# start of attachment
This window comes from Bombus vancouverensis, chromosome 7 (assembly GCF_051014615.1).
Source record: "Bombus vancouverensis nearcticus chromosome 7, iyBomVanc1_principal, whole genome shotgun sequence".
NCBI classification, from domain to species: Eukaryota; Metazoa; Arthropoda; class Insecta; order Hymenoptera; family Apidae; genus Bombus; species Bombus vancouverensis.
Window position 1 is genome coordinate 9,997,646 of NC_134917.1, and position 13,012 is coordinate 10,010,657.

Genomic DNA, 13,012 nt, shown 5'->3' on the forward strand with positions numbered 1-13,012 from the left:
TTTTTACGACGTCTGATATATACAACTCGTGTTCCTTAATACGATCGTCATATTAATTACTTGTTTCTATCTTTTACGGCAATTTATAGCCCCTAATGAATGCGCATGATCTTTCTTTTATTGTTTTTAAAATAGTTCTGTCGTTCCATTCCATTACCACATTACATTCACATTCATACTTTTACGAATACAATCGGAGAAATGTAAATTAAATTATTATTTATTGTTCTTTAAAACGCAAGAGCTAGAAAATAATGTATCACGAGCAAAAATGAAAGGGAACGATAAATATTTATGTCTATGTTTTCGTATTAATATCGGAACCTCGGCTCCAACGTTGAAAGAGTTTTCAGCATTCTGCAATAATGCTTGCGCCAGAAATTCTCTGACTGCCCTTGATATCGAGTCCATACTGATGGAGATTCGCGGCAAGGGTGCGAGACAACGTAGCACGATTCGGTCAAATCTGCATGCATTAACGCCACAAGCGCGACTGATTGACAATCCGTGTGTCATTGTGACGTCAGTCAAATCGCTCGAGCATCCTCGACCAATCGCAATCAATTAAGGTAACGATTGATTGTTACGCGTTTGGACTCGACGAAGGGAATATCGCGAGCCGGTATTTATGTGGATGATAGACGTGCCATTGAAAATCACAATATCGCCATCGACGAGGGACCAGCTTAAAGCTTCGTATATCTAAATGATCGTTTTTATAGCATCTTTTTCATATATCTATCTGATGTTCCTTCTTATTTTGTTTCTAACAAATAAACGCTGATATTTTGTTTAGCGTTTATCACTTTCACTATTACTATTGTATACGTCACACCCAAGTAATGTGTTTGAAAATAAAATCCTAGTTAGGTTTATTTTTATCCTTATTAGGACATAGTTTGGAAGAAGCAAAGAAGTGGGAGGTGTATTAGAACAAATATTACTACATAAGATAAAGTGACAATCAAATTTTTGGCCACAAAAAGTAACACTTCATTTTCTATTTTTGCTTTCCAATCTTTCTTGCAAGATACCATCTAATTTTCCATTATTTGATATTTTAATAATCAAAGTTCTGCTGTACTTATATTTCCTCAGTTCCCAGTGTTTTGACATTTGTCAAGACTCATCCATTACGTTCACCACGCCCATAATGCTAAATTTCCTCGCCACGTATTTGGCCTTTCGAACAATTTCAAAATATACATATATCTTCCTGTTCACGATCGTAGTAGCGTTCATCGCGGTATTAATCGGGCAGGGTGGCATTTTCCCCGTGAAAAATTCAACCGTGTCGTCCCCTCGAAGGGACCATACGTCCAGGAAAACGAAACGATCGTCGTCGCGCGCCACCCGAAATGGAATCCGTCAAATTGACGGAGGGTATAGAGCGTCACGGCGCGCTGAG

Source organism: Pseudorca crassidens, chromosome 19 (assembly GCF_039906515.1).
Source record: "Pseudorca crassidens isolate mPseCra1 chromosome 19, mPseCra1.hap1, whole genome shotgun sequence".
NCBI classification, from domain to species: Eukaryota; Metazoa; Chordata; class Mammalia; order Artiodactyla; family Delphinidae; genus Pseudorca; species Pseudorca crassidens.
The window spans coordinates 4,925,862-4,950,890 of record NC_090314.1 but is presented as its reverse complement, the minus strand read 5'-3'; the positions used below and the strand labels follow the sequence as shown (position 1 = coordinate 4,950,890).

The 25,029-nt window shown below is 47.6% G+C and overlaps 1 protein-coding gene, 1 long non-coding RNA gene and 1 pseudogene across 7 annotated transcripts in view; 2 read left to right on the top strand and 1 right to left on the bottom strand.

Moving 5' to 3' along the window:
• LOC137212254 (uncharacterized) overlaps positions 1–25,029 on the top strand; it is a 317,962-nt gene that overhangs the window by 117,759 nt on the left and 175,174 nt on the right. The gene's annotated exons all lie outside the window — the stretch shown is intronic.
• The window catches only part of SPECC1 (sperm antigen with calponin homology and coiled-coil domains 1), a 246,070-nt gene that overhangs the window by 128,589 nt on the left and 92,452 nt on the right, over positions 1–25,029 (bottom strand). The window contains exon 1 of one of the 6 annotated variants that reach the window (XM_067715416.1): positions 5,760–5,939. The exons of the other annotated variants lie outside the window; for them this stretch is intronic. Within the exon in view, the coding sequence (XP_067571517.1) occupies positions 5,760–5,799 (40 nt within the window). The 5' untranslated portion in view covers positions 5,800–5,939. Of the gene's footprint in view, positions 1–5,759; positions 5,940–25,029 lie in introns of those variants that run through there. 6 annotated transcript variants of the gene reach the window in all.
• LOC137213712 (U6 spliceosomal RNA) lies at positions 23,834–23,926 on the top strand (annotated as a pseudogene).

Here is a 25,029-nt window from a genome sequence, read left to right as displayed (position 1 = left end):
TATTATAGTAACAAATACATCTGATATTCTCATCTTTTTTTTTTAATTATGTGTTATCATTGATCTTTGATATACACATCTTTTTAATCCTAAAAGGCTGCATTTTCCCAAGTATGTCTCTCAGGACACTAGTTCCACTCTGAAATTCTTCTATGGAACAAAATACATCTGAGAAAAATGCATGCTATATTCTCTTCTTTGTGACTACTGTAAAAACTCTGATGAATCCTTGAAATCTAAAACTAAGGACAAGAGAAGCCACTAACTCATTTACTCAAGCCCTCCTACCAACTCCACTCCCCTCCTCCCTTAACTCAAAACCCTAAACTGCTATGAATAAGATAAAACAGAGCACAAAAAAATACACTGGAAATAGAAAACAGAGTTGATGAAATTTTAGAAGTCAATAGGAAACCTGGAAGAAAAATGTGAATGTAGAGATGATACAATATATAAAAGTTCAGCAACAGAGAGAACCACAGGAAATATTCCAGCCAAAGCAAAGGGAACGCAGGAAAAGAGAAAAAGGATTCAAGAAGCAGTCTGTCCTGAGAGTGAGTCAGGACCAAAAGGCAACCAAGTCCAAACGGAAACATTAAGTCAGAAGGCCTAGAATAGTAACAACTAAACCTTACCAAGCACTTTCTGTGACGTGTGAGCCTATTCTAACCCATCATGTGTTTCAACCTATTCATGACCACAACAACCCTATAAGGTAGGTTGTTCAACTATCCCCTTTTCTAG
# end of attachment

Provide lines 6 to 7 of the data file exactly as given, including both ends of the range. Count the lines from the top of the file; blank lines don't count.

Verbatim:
TTTTTACGACGTCTGATATATACAACTCGTGTTCCTTAATACGATCGTCATATTAATTACTTGTTTCTATCTTTTACGGCAATTTATAGCCCCTAATGAATGCGCATGATCTTTCTTTTATTGTTTTTAAAATAGTTCTGTCGTTCCATTCCATTACCACATTACATTCACATTCATACTTTTACGAATACAATCGGAGAAATGTAAATTAAATTATTATTTATTGTTCTTTAAAACGCAAGAGCTAGAAAATAATGTATCACGAGCAAAAATGAAAGGGAACGATAAATATTTATGTCTATGTTTTCGTATTAATATCGGAACCTCGGCTCCAACGTTGAAAGAGTTTTCAGCATTCTGCAATAATGCTTGCGCCAGAAATTCTCTGACTGCCCTTGATATCGAGTCCATACTGATGGAGATTCGCGGCAAGGGTGCGAGACAACGTAGCACGATTCGGTCAAATCTGCATGCATTAACGCCACAAGCGCGACTGATTGACAATCCGTGTGTCATTGTGACGTCAGTCAAATCGCTCGAGCATCCTCGACCAATCGCAATCAATTAAGGTAACGATTGATTGTTACGCGTTTGGACTCGACGAAGGGAATATCGCGAGCCGGTATTTATGTGGATGATAGACGTGCCATTGAAAATCACAATATCGCCATCGACGAGGGACCAGCTTAAAGCTTCGTATATCTAAATGATCGTTTTTATAGCATCTTTTTCATATATCTATCTGATGTTCCTTCTTATTTTGTTTCTAACAAATAAACGCTGATATTTTGTTTAGCGTTTATCACTTTCACTATTACTATTGTATACGTCACACCCAAGTAATGTGTTTGAAAATAAAATCCTAGTTAGGTTTATTTTTATCCTTATTAGGACATAGTTTGGAAGAAGCAAAGAAGTGGGAGGTGTATTAGAACAAATATTACTACATAAGATAAAGTGACAATCAAATTTTTGGCCACAAAAAGTAACACTTCATTTTCTATTTTTGCTTTCCAATCTTTCTTGCAAGATACCATCTAATTTTCCATTATTTGATATTTTAATAATCAAAGTTCTGCTGTACTTATATTTCCTCAGTTCCCAGTGTTTTGACATTTGTCAAGACTCATCCATTACGTTCACCACGCCCATAATGCTAAATTTCCTCGCCACGTATTTGGCCTTTCGAACAATTTCAAAATATACATATATCTTCCTGTTCACGATCGTAGTAGCGTTCATCGCGGTATTAATCGGGCAGGGTGGCATTTTCCCCGTGAAAAATTCAACCGTGTCGTCCCCTCGAAGGGACCATACGTCCAGGAAAACGAAACGATCGTCGTCGCGCGCCACCCGAAATGGAATCCGTCAAATTGACGGAGGGTATAGAGCGTCACGGCGCGCTGAG

Source organism: Pseudorca crassidens, chromosome 19 (assembly GCF_039906515.1).